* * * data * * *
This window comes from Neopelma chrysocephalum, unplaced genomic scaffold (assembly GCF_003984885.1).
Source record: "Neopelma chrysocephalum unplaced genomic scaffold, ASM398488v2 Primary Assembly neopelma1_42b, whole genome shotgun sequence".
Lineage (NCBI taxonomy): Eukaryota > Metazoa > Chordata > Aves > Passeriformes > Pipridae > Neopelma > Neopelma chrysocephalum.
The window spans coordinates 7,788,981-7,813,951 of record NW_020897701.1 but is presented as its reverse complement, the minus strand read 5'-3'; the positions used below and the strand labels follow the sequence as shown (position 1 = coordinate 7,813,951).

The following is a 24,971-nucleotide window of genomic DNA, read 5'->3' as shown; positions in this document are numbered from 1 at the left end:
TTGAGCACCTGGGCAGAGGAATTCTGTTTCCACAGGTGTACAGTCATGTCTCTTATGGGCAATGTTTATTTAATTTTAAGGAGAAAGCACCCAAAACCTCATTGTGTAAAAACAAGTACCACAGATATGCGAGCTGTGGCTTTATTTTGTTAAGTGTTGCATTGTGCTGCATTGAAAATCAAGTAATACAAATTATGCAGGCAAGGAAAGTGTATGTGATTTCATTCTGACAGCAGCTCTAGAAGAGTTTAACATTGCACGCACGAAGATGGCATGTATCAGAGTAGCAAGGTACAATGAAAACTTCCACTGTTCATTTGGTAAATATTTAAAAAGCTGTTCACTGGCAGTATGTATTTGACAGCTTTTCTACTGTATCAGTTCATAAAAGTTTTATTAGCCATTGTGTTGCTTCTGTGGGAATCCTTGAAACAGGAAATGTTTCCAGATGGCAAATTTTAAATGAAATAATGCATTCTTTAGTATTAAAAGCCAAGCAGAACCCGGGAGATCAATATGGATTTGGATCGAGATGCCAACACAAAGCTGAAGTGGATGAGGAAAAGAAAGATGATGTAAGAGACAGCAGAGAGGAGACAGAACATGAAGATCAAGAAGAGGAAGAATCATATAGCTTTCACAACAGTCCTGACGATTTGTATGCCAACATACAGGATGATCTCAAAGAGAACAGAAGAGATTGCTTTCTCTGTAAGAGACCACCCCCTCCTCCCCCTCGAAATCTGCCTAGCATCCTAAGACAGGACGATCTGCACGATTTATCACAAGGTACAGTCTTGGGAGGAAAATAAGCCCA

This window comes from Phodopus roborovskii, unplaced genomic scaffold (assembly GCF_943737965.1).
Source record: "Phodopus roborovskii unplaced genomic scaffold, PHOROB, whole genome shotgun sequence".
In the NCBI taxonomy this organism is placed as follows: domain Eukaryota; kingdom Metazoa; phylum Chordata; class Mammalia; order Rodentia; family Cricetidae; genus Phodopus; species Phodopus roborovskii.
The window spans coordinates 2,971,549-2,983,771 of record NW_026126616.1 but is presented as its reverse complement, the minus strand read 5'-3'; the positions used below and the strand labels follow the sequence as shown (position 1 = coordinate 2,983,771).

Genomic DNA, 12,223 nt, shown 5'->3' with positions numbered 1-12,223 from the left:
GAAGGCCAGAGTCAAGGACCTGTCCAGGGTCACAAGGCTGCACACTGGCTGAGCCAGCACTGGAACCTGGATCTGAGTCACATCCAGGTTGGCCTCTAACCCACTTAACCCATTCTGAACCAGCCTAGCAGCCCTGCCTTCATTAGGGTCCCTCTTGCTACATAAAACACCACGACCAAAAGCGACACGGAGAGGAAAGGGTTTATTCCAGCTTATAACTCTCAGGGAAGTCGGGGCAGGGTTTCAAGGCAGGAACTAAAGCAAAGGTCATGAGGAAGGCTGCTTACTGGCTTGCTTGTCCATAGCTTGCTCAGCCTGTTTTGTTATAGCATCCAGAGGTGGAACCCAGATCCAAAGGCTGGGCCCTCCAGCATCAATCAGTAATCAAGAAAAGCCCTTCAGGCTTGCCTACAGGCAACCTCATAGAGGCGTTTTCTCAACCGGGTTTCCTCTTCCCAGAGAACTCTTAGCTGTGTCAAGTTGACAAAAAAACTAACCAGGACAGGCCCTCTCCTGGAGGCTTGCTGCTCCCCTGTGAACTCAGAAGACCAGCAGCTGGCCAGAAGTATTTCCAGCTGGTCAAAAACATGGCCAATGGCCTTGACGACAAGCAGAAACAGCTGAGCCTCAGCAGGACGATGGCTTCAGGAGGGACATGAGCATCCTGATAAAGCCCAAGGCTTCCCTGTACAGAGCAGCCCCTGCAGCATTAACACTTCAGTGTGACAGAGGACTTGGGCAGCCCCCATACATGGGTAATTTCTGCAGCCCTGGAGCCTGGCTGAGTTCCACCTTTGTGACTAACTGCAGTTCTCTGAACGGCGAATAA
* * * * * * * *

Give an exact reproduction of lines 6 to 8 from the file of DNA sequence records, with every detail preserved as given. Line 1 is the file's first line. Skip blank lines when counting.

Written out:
TTGAGCACCTGGGCAGAGGAATTCTGTTTCCACAGGTGTACAGTCATGTCTCTTATGGGCAATGTTTATTTAATTTTAAGGAGAAAGCACCCAAAACCTCATTGTGTAAAAACAAGTACCACAGATATGCGAGCTGTGGCTTTATTTTGTTAAGTGTTGCATTGTGCTGCATTGAAAATCAAGTAATACAAATTATGCAGGCAAGGAAAGTGTATGTGATTTCATTCTGACAGCAGCTCTAGAAGAGTTTAACATTGCACGCACGAAGATGGCATGTATCAGAGTAGCAAGGTACAATGAAAACTTCCACTGTTCATTTGGTAAATATTTAAAAAGCTGTTCACTGGCAGTATGTATTTGACAGCTTTTCTACTGTATCAGTTCATAAAAGTTTTATTAGCCATTGTGTTGCTTCTGTGGGAATCCTTGAAACAGGAAATGTTTCCAGATGGCAAATTTTAAATGAAATAATGCATTCTTTAGTATTAAAAGCCAAGCAGAACCCGGGAGATCAATATGGATTTGGATCGAGATGCCAACACAAAGCTGAAGTGGATGAGGAAAAGAAAGATGATGTAAGAGACAGCAGAGAGGAGACAGAACATGAAGATCAAGAAGAGGAAGAATCATATAGCTTTCACAACAGTCCTGACGATTTGTATGCCAACATACAGGATGATCTCAAAGAGAACAGAAGAGATTGCTTTCTCTGTAAGAGACCACCCCCTCCTCCCCCTCGAAATCTGCCTAGCATCCTAAGACAGGACGATCTGCACGATTTATCACAAGGTACAGTCTTGGGAGGAAAATAAGCCCA

This window comes from Phodopus roborovskii, unplaced genomic scaffold (assembly GCF_943737965.1).
Source record: "Phodopus roborovskii unplaced genomic scaffold, PHOROB, whole genome shotgun sequence".